Chinese Formulas

What are Chinese Herbal Formulas?

Each Chinese herbal medicine prescription, which is called Chinese herbal formulas or decoction, is a cocktail of many substances, usually tailored to the individual patient.

Typically, one batch of medicinals is prepared as a decoction of about 4 to 18 substances (bulk Chinese herbs). Some of these are considered as main herbs, some as ancillary herbs; within the ancillary herbs, up to three categories can be distinguished. Some ingredients are added in order to cancel out toxicity or side-effects of the main ingredients; on top of that, some medicinals require the use of other substances as catalysts.

The common method to make Chinese herbal formulas is to boil the bulk Chinese herbs in a teapot. The purpose of steeping or decocting raw Chinese herbs in a formula is to draw out the therapeutic constituents of the herbs in to the water.

Nowadays, many Chinese herb practitioners prefer to use Chinese patent medicines and Chinese herbal extracts.

Chinese patent medicines, which are a kind of standardized traditional Chinese herbal formulas, are easy and convenient. They are not easy to customize on a patient-by-patient basis, however. They are often used when a patient’s condition is not severe and the medicine can be taken as a long-term treatment.

Chinese herbal extracts are Chinese herbal formulas that have been condensed into a granular or powdered form. Herbal extracts, similar to patent medicines, are easier and more convenient for patients to take. The industry extraction standard is 5:1, meaning for every five pounds of raw materials, one pound of herbal extract is derived.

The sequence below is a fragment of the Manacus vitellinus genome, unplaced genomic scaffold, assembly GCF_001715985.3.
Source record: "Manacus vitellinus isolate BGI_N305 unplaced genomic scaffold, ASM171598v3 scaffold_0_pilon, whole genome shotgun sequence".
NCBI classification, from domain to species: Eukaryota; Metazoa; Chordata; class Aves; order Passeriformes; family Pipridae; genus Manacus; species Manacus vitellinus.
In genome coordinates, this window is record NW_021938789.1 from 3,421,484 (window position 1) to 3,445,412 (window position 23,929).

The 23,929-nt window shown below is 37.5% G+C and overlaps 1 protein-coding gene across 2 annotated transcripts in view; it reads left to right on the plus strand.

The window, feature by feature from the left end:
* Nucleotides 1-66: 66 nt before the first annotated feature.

How are Chinese patent medicines made?

From ancient times, pills were formed by combining several herbs and other ingredients, which were dried and ground into a powder. They were then mixed with a binder and formed into pills by hand. The binder was traditionally honey. Modern teapills, however, are extracted in stainless steel extractors to create either a water decoction or water-alcohol decoction, depending on the herbs used. They are extracted at a low temperature to preserve essential ingredients. The extracted liquid is then further condensed, and some raw herb powder from one of the herbal ingredients is mixed in to form an herbal dough. This dough is then machine cut into tiny pieces, a small amount of excipients are added for a smooth and consistent exterior, and they are spun into pills. Teapills are characteristically little round black pills.

How to prepare and cook Bulk Chinese Herb Formulas?

The recommended container is a ceramic teapot with a lid on it. Metal or cast iron teapots should be avoided as Chinese herbs can react with the metals altering their therapeutic properties, or worse, have negative effects. Do not lift the lid of the teapot when cooking as the volatile oils can evaporate and escape.

Room temperature spring water or purified water are the best choices for cooking herbs. The water should cover the herbs by about 2 inches and they should be soaked for at least an hour before turning the heat on. Bring the water to a rolling boil, then turn the heat down to a low simmer. Depending on the kinds of herbs, there is a great deal of variation in the cooking time. The average time is about 20 to 30 minutes. Once cooked, strain the herbal concoction through cheesecloth, or with the lid of the teapot.